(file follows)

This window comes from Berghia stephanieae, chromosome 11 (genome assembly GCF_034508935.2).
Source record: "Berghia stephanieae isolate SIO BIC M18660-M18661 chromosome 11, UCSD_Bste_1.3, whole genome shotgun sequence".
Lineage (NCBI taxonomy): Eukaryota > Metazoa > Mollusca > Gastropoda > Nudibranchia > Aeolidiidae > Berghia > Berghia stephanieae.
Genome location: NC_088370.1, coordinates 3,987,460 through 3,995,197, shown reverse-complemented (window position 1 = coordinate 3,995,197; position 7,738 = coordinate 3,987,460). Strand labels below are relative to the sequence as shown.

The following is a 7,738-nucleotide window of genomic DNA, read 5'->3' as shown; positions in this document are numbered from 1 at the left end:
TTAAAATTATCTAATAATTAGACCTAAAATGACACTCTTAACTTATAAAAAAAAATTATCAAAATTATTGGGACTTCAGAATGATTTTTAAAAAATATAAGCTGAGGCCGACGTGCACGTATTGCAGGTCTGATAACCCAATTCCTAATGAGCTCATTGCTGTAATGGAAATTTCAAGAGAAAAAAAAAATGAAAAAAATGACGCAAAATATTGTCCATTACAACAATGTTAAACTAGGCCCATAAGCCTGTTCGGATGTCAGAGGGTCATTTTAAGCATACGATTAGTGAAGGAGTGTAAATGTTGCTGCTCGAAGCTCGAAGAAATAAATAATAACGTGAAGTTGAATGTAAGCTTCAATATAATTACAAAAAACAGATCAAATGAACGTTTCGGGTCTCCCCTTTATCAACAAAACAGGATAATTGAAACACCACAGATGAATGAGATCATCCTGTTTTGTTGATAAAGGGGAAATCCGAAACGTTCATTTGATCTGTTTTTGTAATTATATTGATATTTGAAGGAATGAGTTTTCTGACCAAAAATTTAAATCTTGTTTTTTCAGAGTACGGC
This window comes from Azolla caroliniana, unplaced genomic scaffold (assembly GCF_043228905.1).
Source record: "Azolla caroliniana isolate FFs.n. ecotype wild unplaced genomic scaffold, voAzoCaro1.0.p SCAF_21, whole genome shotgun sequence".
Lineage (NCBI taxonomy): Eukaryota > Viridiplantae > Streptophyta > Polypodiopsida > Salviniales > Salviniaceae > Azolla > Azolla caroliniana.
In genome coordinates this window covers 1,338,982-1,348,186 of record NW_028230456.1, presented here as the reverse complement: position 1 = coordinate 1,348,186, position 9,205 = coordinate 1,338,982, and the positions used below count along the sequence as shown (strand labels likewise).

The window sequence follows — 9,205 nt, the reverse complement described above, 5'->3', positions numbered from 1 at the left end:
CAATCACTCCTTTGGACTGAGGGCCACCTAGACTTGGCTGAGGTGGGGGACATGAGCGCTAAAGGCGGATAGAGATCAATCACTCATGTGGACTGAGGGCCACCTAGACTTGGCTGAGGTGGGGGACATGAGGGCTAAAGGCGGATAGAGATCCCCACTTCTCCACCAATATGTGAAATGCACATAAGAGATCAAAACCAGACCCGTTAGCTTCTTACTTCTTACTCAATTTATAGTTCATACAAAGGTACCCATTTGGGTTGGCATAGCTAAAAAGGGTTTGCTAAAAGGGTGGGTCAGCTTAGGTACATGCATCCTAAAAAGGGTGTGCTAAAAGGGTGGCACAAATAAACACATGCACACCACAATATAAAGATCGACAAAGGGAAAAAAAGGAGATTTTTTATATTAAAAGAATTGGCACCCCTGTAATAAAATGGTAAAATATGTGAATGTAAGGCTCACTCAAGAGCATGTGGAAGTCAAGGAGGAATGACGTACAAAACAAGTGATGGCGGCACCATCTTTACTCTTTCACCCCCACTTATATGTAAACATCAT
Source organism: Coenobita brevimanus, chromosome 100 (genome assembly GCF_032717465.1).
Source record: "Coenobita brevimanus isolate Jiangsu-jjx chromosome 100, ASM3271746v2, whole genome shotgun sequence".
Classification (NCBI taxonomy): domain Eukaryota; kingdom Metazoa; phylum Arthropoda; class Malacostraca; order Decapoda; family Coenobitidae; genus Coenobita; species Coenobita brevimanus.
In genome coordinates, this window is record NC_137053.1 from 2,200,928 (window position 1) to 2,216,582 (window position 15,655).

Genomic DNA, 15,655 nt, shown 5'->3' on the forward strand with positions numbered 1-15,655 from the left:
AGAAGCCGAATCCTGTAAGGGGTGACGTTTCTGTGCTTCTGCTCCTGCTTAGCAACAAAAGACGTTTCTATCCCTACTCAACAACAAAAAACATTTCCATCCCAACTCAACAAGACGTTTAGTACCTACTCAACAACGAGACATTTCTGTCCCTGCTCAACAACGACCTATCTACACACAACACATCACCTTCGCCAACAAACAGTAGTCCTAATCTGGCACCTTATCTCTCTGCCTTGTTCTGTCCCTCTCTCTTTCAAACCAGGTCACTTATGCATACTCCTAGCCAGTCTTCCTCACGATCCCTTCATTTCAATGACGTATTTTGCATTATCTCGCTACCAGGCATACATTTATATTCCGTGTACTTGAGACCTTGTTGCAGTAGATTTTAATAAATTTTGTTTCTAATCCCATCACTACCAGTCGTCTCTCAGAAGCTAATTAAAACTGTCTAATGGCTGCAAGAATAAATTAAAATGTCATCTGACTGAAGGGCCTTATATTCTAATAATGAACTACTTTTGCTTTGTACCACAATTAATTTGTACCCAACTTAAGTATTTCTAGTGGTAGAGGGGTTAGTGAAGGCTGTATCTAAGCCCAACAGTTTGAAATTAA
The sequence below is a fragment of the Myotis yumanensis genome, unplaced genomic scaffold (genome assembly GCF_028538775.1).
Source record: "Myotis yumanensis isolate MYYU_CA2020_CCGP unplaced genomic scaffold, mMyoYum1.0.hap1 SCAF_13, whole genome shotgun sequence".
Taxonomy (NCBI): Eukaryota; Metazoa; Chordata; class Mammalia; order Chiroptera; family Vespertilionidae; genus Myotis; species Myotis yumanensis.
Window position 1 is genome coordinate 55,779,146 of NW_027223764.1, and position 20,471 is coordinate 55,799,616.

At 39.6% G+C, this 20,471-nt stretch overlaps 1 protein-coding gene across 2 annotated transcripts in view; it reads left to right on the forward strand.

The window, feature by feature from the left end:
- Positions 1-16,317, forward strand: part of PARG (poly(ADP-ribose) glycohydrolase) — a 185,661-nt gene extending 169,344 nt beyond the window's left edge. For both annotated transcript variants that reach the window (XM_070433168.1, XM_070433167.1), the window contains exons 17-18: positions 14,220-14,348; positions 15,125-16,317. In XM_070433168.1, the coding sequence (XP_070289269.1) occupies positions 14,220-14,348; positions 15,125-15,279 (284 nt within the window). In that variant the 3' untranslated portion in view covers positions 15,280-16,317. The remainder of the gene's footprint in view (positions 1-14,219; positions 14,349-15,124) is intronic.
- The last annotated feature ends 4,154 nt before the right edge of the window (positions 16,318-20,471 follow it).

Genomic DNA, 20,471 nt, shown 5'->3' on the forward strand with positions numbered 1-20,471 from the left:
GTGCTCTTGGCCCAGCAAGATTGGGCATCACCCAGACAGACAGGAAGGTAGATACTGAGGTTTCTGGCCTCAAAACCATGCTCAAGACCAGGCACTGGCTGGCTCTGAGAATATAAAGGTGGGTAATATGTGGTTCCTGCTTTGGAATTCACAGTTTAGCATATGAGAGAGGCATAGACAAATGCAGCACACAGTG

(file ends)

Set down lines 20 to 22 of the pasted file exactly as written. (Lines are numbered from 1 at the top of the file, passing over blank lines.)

Source record: "Myotis yumanensis isolate MYYU_CA2020_CCGP unplaced genomic scaffold, mMyoYum1.0.hap1 SCAF_13, whole genome shotgun sequence".
Taxonomy (NCBI): Eukaryota; Metazoa; Chordata; class Mammalia; order Chiroptera; family Vespertilionidae; genus Myotis; species Myotis yumanensis.
Window position 1 is genome coordinate 55,779,146 of NW_027223764.1, and position 20,471 is coordinate 55,799,616.